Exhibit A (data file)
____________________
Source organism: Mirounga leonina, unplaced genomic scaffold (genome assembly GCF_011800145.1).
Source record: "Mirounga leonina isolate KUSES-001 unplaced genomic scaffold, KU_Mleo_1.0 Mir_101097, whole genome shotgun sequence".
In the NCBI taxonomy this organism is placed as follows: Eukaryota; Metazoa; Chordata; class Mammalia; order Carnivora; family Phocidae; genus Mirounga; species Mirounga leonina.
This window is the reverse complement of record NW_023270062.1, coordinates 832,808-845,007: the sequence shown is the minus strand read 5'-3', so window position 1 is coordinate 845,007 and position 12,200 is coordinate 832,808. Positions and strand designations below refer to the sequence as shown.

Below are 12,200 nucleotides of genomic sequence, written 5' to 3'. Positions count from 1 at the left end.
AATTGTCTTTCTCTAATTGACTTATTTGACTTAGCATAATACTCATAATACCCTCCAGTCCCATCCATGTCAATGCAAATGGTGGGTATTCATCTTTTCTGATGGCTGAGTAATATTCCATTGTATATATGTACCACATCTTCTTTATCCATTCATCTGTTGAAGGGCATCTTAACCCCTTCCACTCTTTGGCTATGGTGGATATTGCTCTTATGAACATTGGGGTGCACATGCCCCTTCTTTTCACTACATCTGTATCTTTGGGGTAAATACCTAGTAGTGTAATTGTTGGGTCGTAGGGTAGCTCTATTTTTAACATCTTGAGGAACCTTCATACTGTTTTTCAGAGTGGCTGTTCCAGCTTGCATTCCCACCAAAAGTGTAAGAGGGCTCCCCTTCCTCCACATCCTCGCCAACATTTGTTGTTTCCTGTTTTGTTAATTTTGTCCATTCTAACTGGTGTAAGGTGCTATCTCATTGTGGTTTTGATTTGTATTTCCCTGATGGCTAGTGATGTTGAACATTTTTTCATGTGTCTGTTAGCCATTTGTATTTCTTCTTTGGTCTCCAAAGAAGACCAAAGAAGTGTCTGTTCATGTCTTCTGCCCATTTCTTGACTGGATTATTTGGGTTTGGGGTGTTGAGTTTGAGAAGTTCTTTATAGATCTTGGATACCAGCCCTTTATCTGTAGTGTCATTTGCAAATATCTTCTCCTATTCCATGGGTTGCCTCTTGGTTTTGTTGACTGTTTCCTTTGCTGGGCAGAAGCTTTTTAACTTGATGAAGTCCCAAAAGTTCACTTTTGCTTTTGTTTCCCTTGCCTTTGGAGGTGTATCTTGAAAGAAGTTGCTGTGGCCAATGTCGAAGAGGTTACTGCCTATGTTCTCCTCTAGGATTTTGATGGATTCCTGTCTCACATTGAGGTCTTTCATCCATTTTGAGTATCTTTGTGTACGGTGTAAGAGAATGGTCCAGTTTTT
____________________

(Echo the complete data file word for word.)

Source organism: Mirounga leonina, unplaced genomic scaffold (genome assembly GCF_011800145.1).
Source record: "Mirounga leonina isolate KUSES-001 unplaced genomic scaffold, KU_Mleo_1.0 Mir_101097, whole genome shotgun sequence".
In the NCBI taxonomy this organism is placed as follows: Eukaryota; Metazoa; Chordata; class Mammalia; order Carnivora; family Phocidae; genus Mirounga; species Mirounga leonina.
This window is the reverse complement of record NW_023270062.1, coordinates 832,808-845,007: the sequence shown is the minus strand read 5'-3', so window position 1 is coordinate 845,007 and position 12,200 is coordinate 832,808. Positions and strand designations below refer to the sequence as shown.

Below are 12,200 nucleotides of genomic sequence, written 5' to 3'. Positions count from 1 at the left end.
AATTGTCTTTCTCTAATTGACTTATTTGACTTAGCATAATACTCATAATACCCTCCAGTCCCATCCATGTCAATGCAAATGGTGGGTATTCATCTTTTCTGATGGCTGAGTAATATTCCATTGTATATATGTACCACATCTTCTTTATCCATTCATCTGTTGAAGGGCATCTTAACCCCTTCCACTCTTTGGCTATGGTGGATATTGCTCTTATGAACATTGGGGTGCACATGCCCCTTCTTTTCACTACATCTGTATCTTTGGGGTAAATACCTAGTAGTGTAATTGTTGGGTCGTAGGGTAGCTCTATTTTTAACATCTTGAGGAACCTTCATACTGTTTTTCAGAGTGGCTGTTCCAGCTTGCATTCCCACCAAAAGTGTAAGAGGGCTCCCCTTCCTCCACATCCTCGCCAACATTTGTTGTTTCCTGTTTTGTTAATTTTGTCCATTCTAACTGGTGTAAGGTGCTATCTCATTGTGGTTTTGATTTGTATTTCCCTGATGGCTAGTGATGTTGAACATTTTTTCATGTGTCTGTTAGCCATTTGTATTTCTTCTTTGGTCTCCAAAGAAGACCAAAGAAGTGTCTGTTCATGTCTTCTGCCCATTTCTTGACTGGATTATTTGGGTTTGGGGTGTTGAGTTTGAGAAGTTCTTTATAGATCTTGGATACCAGCCCTTTATCTGTAGTGTCATTTGCAAATATCTTCTCCTATTCCATGGGTTGCCTCTTGGTTTTGTTGACTGTTTCCTTTGCTGGGCAGAAGCTTTTTAACTTGATGAAGTCCCAAAAGTTCACTTTTGCTTTTGTTTCCCTTGCCTTTGGAGGTGTATCTTGAAAGAAGTTGCTGTGGCCAATGTCGAAGAGGTTACTGCCTATGTTCTCCTCTAGGATTTTGATGGATTCCTGTCTCACATTGAGGTCTTTCATCCATTTTGAGTATCTTTGTGTACGGTGTAAGAGAATGGTCCAGTTTTT